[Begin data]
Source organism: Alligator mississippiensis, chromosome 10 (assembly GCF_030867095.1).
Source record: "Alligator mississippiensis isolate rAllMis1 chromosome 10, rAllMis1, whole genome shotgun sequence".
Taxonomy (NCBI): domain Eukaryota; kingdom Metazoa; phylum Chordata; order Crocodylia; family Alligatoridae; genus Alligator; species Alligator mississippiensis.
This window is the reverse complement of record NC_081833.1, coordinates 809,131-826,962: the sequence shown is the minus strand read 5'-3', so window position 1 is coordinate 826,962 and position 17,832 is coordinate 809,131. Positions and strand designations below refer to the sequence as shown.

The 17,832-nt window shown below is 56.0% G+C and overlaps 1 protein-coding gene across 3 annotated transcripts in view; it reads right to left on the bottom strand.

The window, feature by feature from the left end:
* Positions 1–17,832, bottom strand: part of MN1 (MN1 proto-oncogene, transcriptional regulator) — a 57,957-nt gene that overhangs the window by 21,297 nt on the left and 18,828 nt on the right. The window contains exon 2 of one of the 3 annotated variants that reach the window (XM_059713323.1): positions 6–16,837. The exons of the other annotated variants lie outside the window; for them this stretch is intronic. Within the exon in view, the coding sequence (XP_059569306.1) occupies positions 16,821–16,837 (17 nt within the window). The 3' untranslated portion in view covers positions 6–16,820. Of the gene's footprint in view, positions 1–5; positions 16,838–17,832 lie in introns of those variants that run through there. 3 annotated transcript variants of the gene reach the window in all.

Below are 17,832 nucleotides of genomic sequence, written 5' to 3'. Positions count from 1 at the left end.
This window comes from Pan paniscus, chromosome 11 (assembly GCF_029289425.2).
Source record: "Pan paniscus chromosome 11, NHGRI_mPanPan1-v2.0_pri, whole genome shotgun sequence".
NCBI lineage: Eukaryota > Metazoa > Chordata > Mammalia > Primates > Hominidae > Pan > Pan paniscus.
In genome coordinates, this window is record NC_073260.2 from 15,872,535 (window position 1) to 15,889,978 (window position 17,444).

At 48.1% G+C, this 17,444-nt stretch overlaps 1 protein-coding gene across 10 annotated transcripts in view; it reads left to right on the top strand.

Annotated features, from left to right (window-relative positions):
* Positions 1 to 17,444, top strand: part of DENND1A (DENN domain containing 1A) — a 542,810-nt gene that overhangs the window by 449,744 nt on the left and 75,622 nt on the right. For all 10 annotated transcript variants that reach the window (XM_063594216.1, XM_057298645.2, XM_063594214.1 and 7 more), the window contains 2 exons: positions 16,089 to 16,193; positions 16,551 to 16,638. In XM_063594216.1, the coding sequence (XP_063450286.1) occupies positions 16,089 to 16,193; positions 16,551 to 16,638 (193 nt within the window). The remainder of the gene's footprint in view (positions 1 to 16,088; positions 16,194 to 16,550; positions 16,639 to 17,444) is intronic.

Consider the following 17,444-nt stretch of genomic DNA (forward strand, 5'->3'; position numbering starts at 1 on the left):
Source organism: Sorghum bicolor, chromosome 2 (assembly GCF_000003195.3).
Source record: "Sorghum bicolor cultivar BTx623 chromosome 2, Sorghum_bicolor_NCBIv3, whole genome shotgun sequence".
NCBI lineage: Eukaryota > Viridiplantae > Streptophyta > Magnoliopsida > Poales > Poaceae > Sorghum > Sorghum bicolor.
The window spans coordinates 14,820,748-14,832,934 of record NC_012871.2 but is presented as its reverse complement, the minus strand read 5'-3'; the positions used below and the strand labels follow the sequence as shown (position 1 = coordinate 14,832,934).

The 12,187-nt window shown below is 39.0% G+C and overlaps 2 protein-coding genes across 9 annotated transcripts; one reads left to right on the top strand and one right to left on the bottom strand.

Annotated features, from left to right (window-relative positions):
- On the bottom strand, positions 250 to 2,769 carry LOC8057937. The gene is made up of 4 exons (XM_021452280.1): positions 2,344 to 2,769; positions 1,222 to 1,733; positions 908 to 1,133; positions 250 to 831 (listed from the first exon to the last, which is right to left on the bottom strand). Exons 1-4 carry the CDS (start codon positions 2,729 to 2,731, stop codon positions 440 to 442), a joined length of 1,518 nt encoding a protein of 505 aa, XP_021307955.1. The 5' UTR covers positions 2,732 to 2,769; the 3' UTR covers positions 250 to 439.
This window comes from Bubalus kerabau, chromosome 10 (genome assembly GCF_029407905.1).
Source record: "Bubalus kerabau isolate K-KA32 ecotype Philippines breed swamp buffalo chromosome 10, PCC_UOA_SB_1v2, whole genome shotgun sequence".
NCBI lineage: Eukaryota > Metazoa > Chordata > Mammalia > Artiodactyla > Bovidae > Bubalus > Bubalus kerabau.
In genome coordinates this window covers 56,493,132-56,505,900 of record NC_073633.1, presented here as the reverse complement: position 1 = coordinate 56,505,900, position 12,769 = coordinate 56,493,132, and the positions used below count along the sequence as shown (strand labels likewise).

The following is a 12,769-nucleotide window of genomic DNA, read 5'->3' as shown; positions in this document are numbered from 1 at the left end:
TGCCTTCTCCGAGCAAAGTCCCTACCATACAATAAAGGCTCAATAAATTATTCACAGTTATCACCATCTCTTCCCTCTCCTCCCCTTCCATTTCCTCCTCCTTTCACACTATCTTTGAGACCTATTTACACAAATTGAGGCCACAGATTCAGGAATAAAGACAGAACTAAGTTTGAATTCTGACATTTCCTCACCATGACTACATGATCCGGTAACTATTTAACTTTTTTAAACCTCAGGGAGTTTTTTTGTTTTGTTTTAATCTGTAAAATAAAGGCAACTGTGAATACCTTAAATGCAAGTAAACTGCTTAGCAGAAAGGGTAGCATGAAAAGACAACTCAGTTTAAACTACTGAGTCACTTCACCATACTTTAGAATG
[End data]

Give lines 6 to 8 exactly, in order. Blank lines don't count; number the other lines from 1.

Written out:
The window, feature by feature from the left end:
* Positions 1–17,832, bottom strand: part of MN1 (MN1 proto-oncogene, transcriptional regulator) — a 57,957-nt gene that overhangs the window by 21,297 nt on the left and 18,828 nt on the right. The window contains exon 2 of one of the 3 annotated variants that reach the window (XM_059713323.1): positions 6–16,837. The exons of the other annotated variants lie outside the window; for them this stretch is intronic. Within the exon in view, the coding sequence (XP_059569306.1) occupies positions 16,821–16,837 (17 nt within the window). The 3' untranslated portion in view covers positions 6–16,820. Of the gene's footprint in view, positions 1–5; positions 16,838–17,832 lie in introns of those variants that run through there. 3 annotated transcript variants of the gene reach the window in all.

Below are 17,832 nucleotides of genomic sequence, written 5' to 3'. Positions count from 1 at the left end.